Health of cobia


Malformations such as notochordal axis syndromes and pericardial oedema may be expressed in early cobia larvae (1–2 days post hatch) and contribute to high mortality rates.

Bacterial disease

Rigorous on-farm water quality and health monitoring programs should be in place for early detection of disease.

Avoid larval rearing in water low in salinity and/or high in fine suspended solids to prevent respiratory stress and epitheliocystis outbreaks (18–35 days post hatch) caused by intracellular bacteria. Early detection and treatment of epitheliocystis with medicated feeds improves survival.


The parasitic dinoflagellate Amyloodinium ocellatum and monogenean parasites such as Neobenedenia girellae may affect early juveniles, harvestable-sized fish, and broodfish. Initial signs are associated with lethargy and changes to feeding behaviour. Repeat treatments for re-infestations may be necessary in semi-closed systems like recirculating tanks or ponds. This is because some types of parasite eggs are resistant to treatment and persist in the culture environment.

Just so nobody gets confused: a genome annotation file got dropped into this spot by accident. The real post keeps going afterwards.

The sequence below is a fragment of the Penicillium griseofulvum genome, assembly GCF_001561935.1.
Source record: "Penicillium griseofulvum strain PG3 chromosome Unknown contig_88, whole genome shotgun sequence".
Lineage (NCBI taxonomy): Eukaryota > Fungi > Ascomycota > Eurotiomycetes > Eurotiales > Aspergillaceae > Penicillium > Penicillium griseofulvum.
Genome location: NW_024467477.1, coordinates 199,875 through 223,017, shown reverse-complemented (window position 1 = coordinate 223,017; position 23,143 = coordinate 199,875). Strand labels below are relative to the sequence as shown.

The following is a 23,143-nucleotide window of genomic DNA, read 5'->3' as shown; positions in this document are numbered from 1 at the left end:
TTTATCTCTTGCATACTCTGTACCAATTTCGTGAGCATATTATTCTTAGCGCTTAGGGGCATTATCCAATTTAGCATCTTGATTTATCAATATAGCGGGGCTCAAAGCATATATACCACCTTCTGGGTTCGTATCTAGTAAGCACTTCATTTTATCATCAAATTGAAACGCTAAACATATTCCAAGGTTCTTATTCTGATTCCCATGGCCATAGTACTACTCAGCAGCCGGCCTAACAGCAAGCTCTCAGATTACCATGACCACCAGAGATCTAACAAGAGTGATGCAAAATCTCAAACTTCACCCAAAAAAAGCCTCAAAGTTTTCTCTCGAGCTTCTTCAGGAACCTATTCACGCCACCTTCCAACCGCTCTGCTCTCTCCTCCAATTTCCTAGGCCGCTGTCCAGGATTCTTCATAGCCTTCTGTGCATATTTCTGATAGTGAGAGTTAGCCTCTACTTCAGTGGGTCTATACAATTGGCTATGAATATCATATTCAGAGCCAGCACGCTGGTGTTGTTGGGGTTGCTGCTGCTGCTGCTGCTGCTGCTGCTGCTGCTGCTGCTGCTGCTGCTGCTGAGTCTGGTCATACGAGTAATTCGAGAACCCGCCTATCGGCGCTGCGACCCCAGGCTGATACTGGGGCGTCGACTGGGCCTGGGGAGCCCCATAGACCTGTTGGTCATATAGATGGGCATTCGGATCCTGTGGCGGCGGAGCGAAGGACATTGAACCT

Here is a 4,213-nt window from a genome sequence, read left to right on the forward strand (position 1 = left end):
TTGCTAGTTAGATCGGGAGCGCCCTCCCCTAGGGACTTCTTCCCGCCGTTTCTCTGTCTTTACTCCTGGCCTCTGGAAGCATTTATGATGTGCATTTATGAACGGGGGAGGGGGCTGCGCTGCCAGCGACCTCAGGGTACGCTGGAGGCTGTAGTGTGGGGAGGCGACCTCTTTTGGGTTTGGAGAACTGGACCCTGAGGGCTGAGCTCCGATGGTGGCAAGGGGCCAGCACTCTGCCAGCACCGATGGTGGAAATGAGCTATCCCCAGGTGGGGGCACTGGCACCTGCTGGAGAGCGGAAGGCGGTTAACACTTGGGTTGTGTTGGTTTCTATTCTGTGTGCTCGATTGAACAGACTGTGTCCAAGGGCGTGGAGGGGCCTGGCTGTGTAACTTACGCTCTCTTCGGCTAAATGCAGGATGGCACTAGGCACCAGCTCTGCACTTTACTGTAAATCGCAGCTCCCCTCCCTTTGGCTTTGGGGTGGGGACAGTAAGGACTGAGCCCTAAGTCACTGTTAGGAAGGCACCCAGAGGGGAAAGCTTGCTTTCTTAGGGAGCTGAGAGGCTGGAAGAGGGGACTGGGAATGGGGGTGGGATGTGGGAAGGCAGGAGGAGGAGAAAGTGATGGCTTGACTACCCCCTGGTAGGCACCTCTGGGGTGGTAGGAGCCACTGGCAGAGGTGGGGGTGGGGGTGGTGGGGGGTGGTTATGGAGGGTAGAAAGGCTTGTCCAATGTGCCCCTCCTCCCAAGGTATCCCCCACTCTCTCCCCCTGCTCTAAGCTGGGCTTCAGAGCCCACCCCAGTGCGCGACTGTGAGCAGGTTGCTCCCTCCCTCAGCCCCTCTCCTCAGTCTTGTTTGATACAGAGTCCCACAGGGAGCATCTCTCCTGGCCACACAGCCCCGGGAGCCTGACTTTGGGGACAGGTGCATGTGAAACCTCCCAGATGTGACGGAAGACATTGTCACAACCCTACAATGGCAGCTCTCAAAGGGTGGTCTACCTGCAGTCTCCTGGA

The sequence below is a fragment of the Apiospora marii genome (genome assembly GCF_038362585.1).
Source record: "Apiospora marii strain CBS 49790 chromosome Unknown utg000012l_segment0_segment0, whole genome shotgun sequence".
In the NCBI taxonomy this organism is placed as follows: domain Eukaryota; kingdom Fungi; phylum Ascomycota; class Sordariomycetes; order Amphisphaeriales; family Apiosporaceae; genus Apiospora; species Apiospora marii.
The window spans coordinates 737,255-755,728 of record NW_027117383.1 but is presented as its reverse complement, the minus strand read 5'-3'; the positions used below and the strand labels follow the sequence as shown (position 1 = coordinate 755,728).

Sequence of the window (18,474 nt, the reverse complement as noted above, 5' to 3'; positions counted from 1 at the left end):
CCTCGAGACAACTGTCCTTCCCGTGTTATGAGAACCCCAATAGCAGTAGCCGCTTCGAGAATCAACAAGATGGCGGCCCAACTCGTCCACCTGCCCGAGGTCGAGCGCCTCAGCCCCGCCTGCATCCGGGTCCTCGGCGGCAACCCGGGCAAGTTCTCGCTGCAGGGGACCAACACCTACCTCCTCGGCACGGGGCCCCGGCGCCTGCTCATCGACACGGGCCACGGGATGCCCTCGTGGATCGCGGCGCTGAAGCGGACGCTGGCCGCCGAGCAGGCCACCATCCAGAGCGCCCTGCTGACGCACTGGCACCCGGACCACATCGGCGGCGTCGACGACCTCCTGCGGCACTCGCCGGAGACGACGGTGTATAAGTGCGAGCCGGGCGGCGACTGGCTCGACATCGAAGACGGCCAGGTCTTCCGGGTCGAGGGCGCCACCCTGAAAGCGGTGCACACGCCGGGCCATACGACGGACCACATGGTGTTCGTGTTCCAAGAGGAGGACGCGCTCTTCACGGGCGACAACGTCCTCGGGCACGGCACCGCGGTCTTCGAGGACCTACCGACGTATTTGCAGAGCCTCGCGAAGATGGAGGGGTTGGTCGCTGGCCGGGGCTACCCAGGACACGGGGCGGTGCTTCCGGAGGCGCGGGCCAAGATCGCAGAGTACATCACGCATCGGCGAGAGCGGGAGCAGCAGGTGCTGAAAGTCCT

Cobia have high nutritional requirements. Deficiencies or excesses can lead to disease and reduced growth performance.

Taurine deficiency is associated with:

  • green liver
  • kidney inflammation
  • bacterial infection by Photobacterium and Vibrio species.

Elevated dietary lipids can cause pancreatitis and increased visceral fat.

Note: Many chemicals used in aquaculture, including immersion and oral medications require veterinary advice and prescriptions before use.


Cobia were the first reported gonochoristic fish species in Australia to exhibit intersex gonads. This reproductive anomaly is likely a result of endocrine disruptors present in intake waters. The occurrence can severely impact productivity.

Resources are wasted on maintaining individuals in broodfish populations that are not sexually productive.

Intersex also suppresses sexually dimorphic growth where female cobia otherwise grow significantly faster than males after reaching 2kg. Monosex culture of females could lead to substantial productivity gains for cobia aquaculture.

Also consider…